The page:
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Clinical significance of metallothioneins in cell therapy and nanomedicine

Authors Sharma S, Rais A, Sandhu R, Nel W, Ebadi M

Received 23 December 2012

Accepted for publication 29 January 2013

Published 16 April 2013 Volume 2013:8(1) Pages 1477—1488

DOI https://doi.org/10.2147/IJN.S42019

Checked for plagiarism Yes

Review by Single-blind

Peer reviewer comments 3

Video abstract presented by Sushil Sharma

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Sushil Sharma,1 Afsha Rais,1 Ranbir Sandhu,1 Wynand Nel,1 Manuchair Ebadi2

1Saint James School of Medicine, Bonaire, The Netherlands; 2Department of Pharmacology, Physiology, and Therapeutics, Center of Excellence in Neuroscience, University of North Dakota School of Medicine and Health Sciences, Grand Forks, ND, USA

Abstract: Mammalian metallothioneins (MTs) are low molecular weight (6–7 kDa) cysteine-rich proteins that are specifically induced by metal nanoparticles (NPs). MT induction in cell therapy may provide better protection by serving as antioxidant, anti-inflammatory, antiapoptotic agents, and by augmenting zinc-mediated transcriptional regulation of genes involved in cell proliferation and differentiation. Liposome-encapsulated MT-1 promoter has been used extensively to induce growth hormone or other genes in culture and gene-manipulated animals. MTs are induced as a defensive mechanism in chronic inflammatory conditions including neurodegenerative diseases, cardiovascular diseases, cancer, and infections, hence can serve as early and sensitive biomarkers of environmental safety and effectiveness of newly developed NPs for clinical applications. Microarray analysis has indicated that MTs are significantly induced in drug resistant cancers and during radiation treatment. Nutritional stress and environmental toxins (eg, kainic acid and domoic acid) induce MTs and aggregation of multilamellar electron-dense membrane stacks (Charnoly body) due to mitochondrial degeneration. MTs enhance mitochondrial bioenergetics of reduced nicotinamide adenine dinucleotide–ubiquinone oxidoreductase (complex-1), a rate-limiting enzyme complex involved in the oxidative phosphorylation. Monoamine oxidase-B inhibitors (eg, selegiline) inhibit α-synuclein nitration, implicated in Lewy body formation, and inhibit 1-methyl 4-phenylpyridinium and 3-morpholinosydnonimine-induced apoptosis in cultured human dopaminergic neurons and mesencephalic fetal stem cells. MTs as free radical scavengers inhibit Charnoly body formation and neurodegenerative α-synucleinopathies, hence Charnoly body formation and α-synuclein index may be used as early and sensitive biomarkers to assess NP effectiveness and toxicity to discover better drug delivery and surgical interventions. Furthermore, pharmacological interventions augmenting MTs may facilitate the theranostic potential of NP-labeled cells and other therapeutic agents. These unique characteristics of MTs might be helpful in the synthesis, characterization, and functionalization of emerging NPs for theranostic applications. This report highlights the clinical significance of MTs and their versatility as early, sensitive biomarkers in cell-based therapy and nanomedicine.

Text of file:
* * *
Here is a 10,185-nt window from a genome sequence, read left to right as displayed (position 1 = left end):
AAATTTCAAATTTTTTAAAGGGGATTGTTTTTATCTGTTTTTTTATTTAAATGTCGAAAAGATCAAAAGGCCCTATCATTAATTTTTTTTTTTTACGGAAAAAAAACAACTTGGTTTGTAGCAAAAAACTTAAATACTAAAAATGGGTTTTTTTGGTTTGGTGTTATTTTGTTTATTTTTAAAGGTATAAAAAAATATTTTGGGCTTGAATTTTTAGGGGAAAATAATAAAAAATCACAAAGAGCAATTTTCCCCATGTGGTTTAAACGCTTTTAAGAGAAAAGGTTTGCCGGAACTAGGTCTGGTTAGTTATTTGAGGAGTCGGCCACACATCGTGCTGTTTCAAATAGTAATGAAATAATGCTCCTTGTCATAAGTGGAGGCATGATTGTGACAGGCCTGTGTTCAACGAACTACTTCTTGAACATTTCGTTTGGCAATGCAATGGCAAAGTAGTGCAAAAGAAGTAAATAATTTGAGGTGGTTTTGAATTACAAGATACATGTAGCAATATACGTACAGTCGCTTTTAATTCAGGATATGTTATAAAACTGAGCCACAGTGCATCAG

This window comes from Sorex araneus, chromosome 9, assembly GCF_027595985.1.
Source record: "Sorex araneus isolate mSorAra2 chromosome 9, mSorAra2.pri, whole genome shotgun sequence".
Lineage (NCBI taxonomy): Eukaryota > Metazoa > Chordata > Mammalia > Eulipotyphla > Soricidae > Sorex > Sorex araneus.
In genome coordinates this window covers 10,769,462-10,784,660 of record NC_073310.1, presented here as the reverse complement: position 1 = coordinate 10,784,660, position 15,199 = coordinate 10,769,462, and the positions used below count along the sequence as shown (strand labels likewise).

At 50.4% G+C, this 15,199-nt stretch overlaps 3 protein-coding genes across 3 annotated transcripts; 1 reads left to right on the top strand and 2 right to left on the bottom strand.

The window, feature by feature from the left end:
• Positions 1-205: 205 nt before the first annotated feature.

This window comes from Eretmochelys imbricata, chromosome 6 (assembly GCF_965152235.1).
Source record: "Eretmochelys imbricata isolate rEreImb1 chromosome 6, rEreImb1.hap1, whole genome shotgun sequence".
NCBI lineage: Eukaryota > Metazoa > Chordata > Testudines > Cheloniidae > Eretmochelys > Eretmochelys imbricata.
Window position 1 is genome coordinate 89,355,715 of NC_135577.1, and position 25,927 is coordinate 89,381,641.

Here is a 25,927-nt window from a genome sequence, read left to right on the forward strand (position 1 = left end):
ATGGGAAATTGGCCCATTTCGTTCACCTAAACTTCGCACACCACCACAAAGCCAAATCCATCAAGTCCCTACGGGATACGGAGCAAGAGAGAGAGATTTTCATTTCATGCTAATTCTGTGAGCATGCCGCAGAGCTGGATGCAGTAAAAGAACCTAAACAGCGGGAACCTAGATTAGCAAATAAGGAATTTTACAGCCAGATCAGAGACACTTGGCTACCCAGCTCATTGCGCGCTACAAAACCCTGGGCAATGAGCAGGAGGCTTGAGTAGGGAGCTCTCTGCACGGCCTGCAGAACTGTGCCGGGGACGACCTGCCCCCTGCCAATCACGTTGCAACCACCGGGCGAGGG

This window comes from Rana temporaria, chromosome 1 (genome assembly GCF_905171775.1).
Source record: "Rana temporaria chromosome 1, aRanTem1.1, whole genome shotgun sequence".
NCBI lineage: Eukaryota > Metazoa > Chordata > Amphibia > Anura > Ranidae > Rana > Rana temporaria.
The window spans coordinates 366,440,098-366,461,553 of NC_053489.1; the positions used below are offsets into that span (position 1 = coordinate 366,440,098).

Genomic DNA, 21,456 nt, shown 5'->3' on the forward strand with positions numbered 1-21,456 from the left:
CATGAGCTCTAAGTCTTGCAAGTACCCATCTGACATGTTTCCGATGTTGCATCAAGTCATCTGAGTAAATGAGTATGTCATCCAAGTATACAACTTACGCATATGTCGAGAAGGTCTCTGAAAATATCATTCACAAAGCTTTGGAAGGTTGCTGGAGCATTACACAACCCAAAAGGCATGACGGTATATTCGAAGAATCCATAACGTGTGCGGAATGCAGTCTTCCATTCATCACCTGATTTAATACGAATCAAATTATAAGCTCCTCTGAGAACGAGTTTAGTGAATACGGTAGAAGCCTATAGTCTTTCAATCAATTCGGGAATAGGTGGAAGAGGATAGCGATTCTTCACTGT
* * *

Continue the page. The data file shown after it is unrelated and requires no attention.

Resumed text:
Keywords: metallothioneins, free radicals, Charnoly body, α-synuclein index, nanomedicine, toxicity, stem cells, theranostics

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